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Fukushima's Fallout of Fear 124

Posted by Soulskill
from the only-thing-we-have-to-fear-is-fear-itself-and-radiation dept.
gbrumfiel writes "Experts believe that the many thousands who fled from the Fukushima nuclear disaster received very low doses of radiation. But that doesn't mean there won't be health consequences. Nature magazine traveled to Fukushima prefecture and found evidence of an enormous mental strain from the accident. Levels of anxiety and PTSD-like symptoms are high among evacuees. Researchers fear that, in the long run, the mental problems could lead to depression and substance abuse among those who lost their homes. In other words, even if no one develops cancer as a direct result of radiation, the health effects could still be very real."
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Fukushima's Fallout of Fear

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  • by rrohbeck (944847) on Wednesday January 16, 2013 @05:57PM (#42609397)

    If officials would reliably issue accurate statements there would be much less reason to stress out.

    • Or even more reason to be afraid...IIRC part of the problem was they weren't telling people how bad it really was wasn't it?

      That said "among those who lost their homes" would seem to include the many thousands of tsunami victims rather than just the ones displaced due to the nuclear issues.

      Attributing that to Fukushima isn't a fair metric (and I'm one to widely denounce nuclear power...)
      • by iYk6 (1425255) on Wednesday January 16, 2013 @06:30PM (#42609911)

        Or even more reason to be afraid...IIRC part of the problem was they weren't telling people how bad it really was wasn't it?

        That was the problem. By lying, officials were indirectly telling people that the nuclear disaster was so bad that they had to lie. Plus, not knowing how bad it is adds another layer of stress.

        • by Waccoon (1186667)

          Unfortunately, a lie is usually more effective than, "We don't know."

          The more you learn about sociology, the more depressing it gets. Ethical panic control isn't easy.

      • by Anonymous Coward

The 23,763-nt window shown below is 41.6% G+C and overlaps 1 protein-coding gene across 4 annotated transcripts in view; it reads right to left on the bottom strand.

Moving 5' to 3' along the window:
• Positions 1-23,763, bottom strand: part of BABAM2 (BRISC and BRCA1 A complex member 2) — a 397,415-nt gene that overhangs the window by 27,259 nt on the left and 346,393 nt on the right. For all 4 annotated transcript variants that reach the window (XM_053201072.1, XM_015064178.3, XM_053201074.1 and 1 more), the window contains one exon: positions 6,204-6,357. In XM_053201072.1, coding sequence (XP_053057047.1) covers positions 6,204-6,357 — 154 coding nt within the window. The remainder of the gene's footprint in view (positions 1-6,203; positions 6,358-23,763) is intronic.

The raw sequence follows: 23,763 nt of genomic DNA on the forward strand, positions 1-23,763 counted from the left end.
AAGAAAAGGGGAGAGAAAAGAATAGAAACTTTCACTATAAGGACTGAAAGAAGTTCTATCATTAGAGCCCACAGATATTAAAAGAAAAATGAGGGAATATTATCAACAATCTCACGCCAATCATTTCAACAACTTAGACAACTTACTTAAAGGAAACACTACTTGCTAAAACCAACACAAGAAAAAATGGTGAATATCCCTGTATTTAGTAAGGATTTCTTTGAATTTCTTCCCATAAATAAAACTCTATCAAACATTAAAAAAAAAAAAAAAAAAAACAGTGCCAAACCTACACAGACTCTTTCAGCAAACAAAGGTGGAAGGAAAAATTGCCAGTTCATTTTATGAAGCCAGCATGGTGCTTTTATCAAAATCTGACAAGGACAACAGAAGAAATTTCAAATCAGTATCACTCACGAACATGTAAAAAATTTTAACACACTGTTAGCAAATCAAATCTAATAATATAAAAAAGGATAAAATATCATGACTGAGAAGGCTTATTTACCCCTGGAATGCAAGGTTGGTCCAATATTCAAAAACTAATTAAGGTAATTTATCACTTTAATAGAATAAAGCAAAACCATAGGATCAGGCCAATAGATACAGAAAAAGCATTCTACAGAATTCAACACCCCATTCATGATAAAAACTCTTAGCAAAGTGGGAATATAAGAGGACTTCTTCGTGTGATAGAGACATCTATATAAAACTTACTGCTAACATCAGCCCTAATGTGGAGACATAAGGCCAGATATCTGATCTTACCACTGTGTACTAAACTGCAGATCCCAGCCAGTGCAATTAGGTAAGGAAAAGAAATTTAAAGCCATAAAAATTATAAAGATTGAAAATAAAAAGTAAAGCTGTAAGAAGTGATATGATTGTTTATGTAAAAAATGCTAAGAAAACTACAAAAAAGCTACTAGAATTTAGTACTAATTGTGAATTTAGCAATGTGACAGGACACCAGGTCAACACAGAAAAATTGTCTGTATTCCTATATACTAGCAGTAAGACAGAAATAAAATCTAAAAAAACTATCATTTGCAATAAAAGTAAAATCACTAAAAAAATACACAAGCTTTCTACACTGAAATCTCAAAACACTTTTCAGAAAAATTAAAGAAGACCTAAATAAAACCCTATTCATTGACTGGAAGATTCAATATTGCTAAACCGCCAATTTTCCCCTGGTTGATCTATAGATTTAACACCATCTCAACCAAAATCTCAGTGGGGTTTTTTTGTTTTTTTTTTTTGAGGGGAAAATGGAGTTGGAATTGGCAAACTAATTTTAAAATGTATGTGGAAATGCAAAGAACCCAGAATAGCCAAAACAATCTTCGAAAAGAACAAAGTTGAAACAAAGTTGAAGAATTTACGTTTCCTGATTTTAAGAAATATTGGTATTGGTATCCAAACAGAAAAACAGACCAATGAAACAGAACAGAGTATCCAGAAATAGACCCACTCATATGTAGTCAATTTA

Fukushima [wikipedia.org] is the name of the prefecture and city, not just the Fukushima Daiichi reactor. They're talking about fleeing Fukushima in general, not just because of the nuclear incident.
        • Same goes for Chernobyl...what's your point?
      • Or even more reason to be afraid...IIRC part of the problem was they weren't telling people how bad it really was wasn't it?

        That said "among those who lost their homes" would seem to include the many thousands of tsunami victims rather than just the ones displaced due to the nuclear issues.

        Attributing that to Fukushima isn't a fair metric (and I'm one to widely denounce nuclear power...)

        Sigh...This is Slashdot, where no one actually RTFA, right?

        The article specifically mentions "But uncertainty, isolation and fears about radioactivity’s invisible threat are jeopardizing the mental health of the 210,000 residents who fled from the nuclear disaster."

        This is about the people who were forced out of their homes because of the nuclear disaster, NOT people whose homes were destroyed by the tsunami.

      • by jrumney (197329)

        That said "among those who lost their homes" would seem to include the many thousands of tsunami victims rather than just the ones displaced due to the nuclear issues.

        Those whose homes were destroyed in the tsunami, but are outside the exclusion area can rebuild and find some closure. Those who cannot return to their homes due to the accident, and are still getting conflicting stories from officials must be under extreme mental strain. So there is very good reason to look specifically into these people's

      • by AmiMoJo (196126) *

        That said "among those who lost their homes" would seem to include the many thousands of tsunami victims rather than just the ones displaced due to the nuclear issues.

        TFA makes it clear that the problems of those displaced by the nuclear disaster are quite different to those displaced by the tsunami. They lost their jobs, businesses, homes and communities just the same, but are reliant on TEPCO for compensation, and TEPCO is constantly looking for excuses to reduce it. It's not like they can re-build their communities in the foreseeable future because the timetable for clean-up is uncertain and Fukushima itself is projected to take at least 30 years to deal with.

        Radiatio

    • by joe_frisch (1366229) on Wednesday January 16, 2013 @06:25PM (#42609825)

      Does this lead to suggesting that the government downplay risks since the fear causes more injuries that the actual risk? Should we avoid technologies that scare people even if there is not data to support that fear?

      I think the study is probably valid, but I think people need to be very careful on how this information is incorporated into policy.